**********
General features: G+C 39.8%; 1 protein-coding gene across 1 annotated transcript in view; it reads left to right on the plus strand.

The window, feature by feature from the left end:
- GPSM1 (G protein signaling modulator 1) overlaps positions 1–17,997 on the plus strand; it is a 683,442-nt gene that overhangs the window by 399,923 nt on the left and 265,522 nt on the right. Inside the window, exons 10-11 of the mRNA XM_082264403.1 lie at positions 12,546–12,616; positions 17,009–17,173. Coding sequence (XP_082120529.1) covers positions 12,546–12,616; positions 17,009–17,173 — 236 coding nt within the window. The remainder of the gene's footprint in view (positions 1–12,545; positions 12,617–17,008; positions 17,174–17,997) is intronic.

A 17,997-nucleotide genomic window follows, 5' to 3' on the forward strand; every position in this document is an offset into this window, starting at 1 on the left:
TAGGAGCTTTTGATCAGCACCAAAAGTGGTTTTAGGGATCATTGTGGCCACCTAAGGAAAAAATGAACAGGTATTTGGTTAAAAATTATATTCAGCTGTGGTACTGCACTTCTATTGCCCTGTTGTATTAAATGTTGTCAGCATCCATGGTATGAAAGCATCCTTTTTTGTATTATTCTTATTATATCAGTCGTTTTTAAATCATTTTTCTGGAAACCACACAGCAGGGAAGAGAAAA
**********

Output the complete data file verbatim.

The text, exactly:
General features: G+C 39.8%; 1 protein-coding gene across 1 annotated transcript in view; it reads left to right on the plus strand.

The window, feature by feature from the left end:
- GPSM1 (G protein signaling modulator 1) overlaps positions 1–17,997 on the plus strand; it is a 683,442-nt gene that overhangs the window by 399,923 nt on the left and 265,522 nt on the right. Inside the window, exons 10-11 of the mRNA XM_082264403.1 lie at positions 12,546–12,616; positions 17,009–17,173. Coding sequence (XP_082120529.1) covers positions 12,546–12,616; positions 17,009–17,173 — 236 coding nt within the window. The remainder of the gene's footprint in view (positions 1–12,545; positions 12,617–17,008; positions 17,174–17,997) is intronic.

A 17,997-nucleotide genomic window follows, 5' to 3' on the forward strand; every position in this document is an offset into this window, starting at 1 on the left:
TAGGAGCTTTTGATCAGCACCAAAAGTGGTTTTAGGGATCATTGTGGCCACCTAAGGAAAAAATGAACAGGTATTTGGTTAAAAATTATATTCAGCTGTGGTACTGCACTTCTATTGCCCTGTTGTATTAAATGTTGTCAGCATCCATGGTATGAAAGCATCCTTTTTTGTATTATTCTTATTATATCAGTCGTTTTTAAATCATTTTTCTGGAAACCACACAGCAGGGAAGAGAAAA